Willem Dafoe and Camila Morrone star in Patrica Arquette’s directorial debut, loosely based on Hunter S. Thompson

GONZO GIRL Still (1)

Source: Toronto International Film Festival

‘Gonzo Girl’

Dir: Patricia Arquette. US. 2023. 107mins 

“There are worse things than working for an icon,” is a sentiment reiterated by many of the hanger-ons who populate the hedonistic world of noted author Walker Reade (Willem Dafoe). The naive Alley Russo (Camila Morrone) arrives at Reade’s secluded ranch in a pickup truck, her face dappled by sunshine and snuggled by the wind, with dreams of working as an assistant to this great man. The reality, of course, is starker, less glamorous and more tenuous than she can imagine. Actress Patricia Arquette’s directorial debut is an unwieldy, laborious, and cold inspection of hollow heroes and objectified women which vainly reaches for prestige potential. 

A swirling, lurid character study

Gonzo Girl springs from Cheryl Della Pietra’s same-titled, semi-autobiographical novel, which partly chronicles her time serving as an assistant for acclaimed author Hunter S. Thompson in the early 1990s. Premiering in the Discovery section in Toronto, the film attempts to bridge the gulf between fans of Fear And Loathing In Las Vegas and The Devil Wears Prada. A swirling, lurid character study, it lacks a certain interest in Alley’s inner-life. While Dafoe has an unmistakable magnetism, we shouldn’t exclusively pine for his presence in a film about his assistant. The narrative imbalance requires Morrone to do some additional lifting, a task that gets the better of both her and Arquette. 

This isn’t necessarily a convoluted story: Alley is a desperately broke writer and bartender lured to Reade’s Rocky Mountain retreat under the promise that if she helps him finish his next book, she’ll receive a tidy sum. But Reade is a washed up shell of a legend. In tandem with Reade’s longtime assistant Claudia (Arquette), Alley is merely here to care for what’s left. At first, the prospects of being around her literary idol is enough to paper over the shabby situation. She fetches his coffee; makes food; cleans his office; faxes his letters. The drugged out parties Reade throws — replete with dubious gender roles and flower power energy — are bottled-up hippie scenes taken out of cold storage. Everyone is still enraptured by Reade when he reads his new work, except Alley, who hears the reality of Reade’s tired, reheated words.

You could place the same scrutiny on Rebecca Thomas and Jessica Caldwell’s wandering script. Alley becomes taken by Reade’s wild boy habits: she takes cocaine, acid, and booze with the same tenacity as the writer; the pair fire off his .44 magnum in an open field at targets dressed as Nixon.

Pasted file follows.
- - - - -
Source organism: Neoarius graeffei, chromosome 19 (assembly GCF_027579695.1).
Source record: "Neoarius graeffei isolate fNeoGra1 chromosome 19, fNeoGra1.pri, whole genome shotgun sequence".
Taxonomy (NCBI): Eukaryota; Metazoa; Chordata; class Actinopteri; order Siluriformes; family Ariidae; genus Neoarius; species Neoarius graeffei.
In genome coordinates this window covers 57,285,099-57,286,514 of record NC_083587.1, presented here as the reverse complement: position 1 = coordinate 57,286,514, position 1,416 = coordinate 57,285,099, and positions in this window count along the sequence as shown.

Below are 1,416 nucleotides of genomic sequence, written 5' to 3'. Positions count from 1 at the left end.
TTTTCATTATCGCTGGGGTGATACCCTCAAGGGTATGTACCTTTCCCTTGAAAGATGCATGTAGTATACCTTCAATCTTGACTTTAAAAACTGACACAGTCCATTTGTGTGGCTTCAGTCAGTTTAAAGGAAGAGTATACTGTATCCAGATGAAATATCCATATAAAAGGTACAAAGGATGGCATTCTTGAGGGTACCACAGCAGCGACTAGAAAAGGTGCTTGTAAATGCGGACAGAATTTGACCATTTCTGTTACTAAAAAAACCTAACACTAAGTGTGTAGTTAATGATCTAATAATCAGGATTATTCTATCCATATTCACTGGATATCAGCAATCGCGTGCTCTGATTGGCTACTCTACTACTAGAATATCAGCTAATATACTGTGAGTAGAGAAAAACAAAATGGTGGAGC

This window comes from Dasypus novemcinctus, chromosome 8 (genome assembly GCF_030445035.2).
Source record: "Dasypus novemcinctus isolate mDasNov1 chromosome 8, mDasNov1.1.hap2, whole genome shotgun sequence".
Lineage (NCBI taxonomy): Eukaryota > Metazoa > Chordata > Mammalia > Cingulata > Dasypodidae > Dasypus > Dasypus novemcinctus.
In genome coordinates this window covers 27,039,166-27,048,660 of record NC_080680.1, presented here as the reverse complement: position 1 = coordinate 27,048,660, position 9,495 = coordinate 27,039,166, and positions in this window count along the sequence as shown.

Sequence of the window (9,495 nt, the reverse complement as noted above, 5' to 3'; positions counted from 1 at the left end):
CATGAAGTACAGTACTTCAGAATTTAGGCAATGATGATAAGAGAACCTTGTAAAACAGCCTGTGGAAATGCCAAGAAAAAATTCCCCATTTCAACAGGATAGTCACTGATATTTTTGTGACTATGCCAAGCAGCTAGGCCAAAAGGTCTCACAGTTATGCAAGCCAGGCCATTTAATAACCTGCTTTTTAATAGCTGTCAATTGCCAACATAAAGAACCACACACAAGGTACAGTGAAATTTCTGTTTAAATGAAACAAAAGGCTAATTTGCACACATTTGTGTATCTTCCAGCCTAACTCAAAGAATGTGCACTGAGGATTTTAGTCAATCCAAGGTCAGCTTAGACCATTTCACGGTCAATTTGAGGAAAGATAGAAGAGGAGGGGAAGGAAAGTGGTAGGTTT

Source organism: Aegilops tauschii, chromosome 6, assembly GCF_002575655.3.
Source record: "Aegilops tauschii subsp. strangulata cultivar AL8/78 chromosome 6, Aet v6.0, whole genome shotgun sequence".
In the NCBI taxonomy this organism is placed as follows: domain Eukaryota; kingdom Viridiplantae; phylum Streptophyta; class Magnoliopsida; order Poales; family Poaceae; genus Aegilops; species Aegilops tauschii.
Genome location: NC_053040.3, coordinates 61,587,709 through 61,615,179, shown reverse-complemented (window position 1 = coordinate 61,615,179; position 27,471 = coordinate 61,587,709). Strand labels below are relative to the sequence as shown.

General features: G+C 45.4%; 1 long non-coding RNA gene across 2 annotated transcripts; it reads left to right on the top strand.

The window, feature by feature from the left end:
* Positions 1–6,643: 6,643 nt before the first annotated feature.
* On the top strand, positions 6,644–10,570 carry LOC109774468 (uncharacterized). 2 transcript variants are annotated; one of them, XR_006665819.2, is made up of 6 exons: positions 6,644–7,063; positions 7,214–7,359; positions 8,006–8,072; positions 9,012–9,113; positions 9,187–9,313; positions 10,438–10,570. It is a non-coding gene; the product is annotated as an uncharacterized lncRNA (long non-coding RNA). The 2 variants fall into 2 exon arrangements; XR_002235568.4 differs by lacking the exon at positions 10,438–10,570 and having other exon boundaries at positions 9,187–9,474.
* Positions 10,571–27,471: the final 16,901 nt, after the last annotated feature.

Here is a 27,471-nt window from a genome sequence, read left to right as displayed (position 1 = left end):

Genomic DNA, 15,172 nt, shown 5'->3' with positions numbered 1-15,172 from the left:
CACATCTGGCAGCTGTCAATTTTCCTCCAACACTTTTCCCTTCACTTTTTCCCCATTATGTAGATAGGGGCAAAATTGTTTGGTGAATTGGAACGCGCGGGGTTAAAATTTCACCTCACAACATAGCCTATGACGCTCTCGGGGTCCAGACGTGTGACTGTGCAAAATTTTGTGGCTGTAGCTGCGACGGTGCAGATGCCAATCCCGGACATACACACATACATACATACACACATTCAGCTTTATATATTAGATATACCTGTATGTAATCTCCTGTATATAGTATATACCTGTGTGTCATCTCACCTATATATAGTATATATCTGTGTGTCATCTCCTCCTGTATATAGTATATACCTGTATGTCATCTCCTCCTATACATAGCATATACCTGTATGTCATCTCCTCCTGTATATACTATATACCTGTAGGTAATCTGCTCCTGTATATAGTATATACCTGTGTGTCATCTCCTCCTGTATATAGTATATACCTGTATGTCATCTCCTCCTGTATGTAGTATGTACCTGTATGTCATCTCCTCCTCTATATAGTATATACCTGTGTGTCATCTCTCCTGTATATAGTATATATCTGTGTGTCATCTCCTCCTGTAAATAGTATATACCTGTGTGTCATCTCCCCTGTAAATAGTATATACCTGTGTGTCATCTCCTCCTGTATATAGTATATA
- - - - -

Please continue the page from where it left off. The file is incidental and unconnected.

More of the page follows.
The cinematographer Bobby Bukowski (Till) aims to cast these high escapades with similar hazy, oblique compositions as Fear And Loathing In Las Vegas, juxtaposed from the sepia filter that cake the sober scenes with a retro patina. Alley and Reade’s fun times stop when Reade’s agent (James Urbaniak) tells the author he needs to deliver the book in six weeks or risk losing his publisher and his six-figure advance. With pressure mounting and Reade’s lifestyle becoming untenable, you come to wonder why Alley is sticking around. Does she really need the money that badly?

Similar to The Devil Wears Prada, this film is about the intoxicating allure of being in the orbit of greatnesses. Unlike that work, unfortunately, Gonzo Girl never conceptualises Alley away from Reade. We get some interiority through Alley’s voiceover, which accompanies her personal journal writing. We see she has some talent. When it’s clear Reade can’t string a sentence together to save his life, she reorders his fragmented thoughts into usable prose. The trite script even fashions a fling between Alley and a hunky movie star (Ray Nicholson). These moments neither carve depth into Alley nor blur reality and fiction enough in the Gonzo style to reveal further truths about her. 

Rather we wait for Dafoe to be on screen, again, waxing poetically about his love for words or delivering acidic barbs. Arquette, for her part, knows when she has a great actor: she keeps the lens on Dafoe for long stretches, allowing the actor to do his work unencumbered. Gonzo Girl doesn’t have the same patience for its protagonist. Its tedious editing leaves Alley as an afterthought, relying too heavily on tiresomely depicting acid trips, random cameos of Sean Penn and Rick Springfield, and Reade’s hijinks. Instead of demolishing the great man myth, Arquette’s film gives it new, grating life.  

Production companies: Catch & Release Films, Rh Negative, Bayard Productions

International sales: The Gersh Agency, WME

Producers: Frank Hall Green, Tom Heller, Cameron O’Reilly, Patricia Arquette

Screenplay: Rebecca Thomas, Jessica Caldwell

Cinematography: Bobby Bukowski

Production design: Stephonik

Editing: Todd Downing

Music: Pierre Charles

Main cast: Willem Dafoe, Camila Morrone, Patricia Arquette, Elizabeth Lail, Ray Nicholson, Leila George, James Urbaniak